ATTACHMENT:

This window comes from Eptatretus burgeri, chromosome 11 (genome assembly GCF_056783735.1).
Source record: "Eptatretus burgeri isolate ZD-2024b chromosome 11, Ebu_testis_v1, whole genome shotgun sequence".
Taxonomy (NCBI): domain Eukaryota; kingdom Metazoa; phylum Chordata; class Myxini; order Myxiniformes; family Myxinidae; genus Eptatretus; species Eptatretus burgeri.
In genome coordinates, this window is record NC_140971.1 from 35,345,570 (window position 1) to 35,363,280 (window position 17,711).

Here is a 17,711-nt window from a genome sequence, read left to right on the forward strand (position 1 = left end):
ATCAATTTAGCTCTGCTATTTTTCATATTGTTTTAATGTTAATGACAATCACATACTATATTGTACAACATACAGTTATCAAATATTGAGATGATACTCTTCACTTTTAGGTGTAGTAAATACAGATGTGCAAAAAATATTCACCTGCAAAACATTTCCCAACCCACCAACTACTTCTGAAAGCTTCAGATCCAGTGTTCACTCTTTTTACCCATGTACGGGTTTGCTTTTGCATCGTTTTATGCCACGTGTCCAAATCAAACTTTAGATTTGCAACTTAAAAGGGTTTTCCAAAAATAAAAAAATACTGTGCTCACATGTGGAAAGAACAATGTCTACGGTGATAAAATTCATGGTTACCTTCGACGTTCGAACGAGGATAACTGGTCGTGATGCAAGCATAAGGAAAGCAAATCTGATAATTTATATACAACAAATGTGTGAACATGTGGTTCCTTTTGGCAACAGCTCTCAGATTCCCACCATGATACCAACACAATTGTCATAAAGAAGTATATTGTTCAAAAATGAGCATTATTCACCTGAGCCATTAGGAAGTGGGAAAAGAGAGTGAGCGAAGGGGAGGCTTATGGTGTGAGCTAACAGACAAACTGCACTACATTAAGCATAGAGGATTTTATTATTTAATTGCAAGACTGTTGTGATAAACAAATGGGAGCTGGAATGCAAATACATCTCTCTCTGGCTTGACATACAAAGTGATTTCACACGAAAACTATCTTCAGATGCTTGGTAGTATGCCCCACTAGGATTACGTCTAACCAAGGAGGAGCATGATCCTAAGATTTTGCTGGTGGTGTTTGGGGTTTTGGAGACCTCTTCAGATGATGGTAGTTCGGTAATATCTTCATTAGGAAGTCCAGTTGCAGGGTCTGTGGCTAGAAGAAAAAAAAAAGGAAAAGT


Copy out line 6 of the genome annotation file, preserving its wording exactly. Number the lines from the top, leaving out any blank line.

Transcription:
ATCAATTTAGCTCTGCTATTTTTCATATTGTTTTAATGTTAATGACAATCACATACTATATTGTACAACATACAGTTATCAAATATTGAGATGATACTCTTCACTTTTAGGTGTAGTAAATACAGATGTGCAAAAAATATTCACCTGCAAAACATTTCCCAACCCACCAACTACTTCTGAAAGCTTCAGATCCAGTGTTCACTCTTTTTACCCATGTACGGGTTTGCTTTTGCATCGTTTTATGCCACGTGTCCAAATCAAACTTTAGATTTGCAACTTAAAAGGGTTTTCCAAAAATAAAAAAATACTGTGCTCACATGTGGAAAGAACAATGTCTACGGTGATAAAATTCATGGTTACCTTCGACGTTCGAACGAGGATAACTGGTCGTGATGCAAGCATAAGGAAAGCAAATCTGATAATTTATATACAACAAATGTGTGAACATGTGGTTCCTTTTGGCAACAGCTCTCAGATTCCCACCATGATACCAACACAATTGTCATAAAGAAGTATATTGTTCAAAAATGAGCATTATTCACCTGAGCCATTAGGAAGTGGGAAAAGAGAGTGAGCGAAGGGGAGGCTTATGGTGTGAGCTAACAGACAAACTGCACTACATTAAGCATAGAGGATTTTATTATTTAATTGCAAGACTGTTGTGATAAACAAATGGGAGCTGGAATGCAAATACATCTCTCTCTGGCTTGACATACAAAGTGATTTCACACGAAAACTATCTTCAGATGCTTGGTAGTATGCCCCACTAGGATTACGTCTAACCAAGGAGGAGCATGATCCTAAGATTTTGCTGGTGGTGTTTGGGGTTTTGGAGACCTCTTCAGATGATGGTAGTTCGGTAATATCTTCATTAGGAAGTCCAGTTGCAGGGTCTGTGGCTAGAAGAAAAAAAAAAGGAAAAGT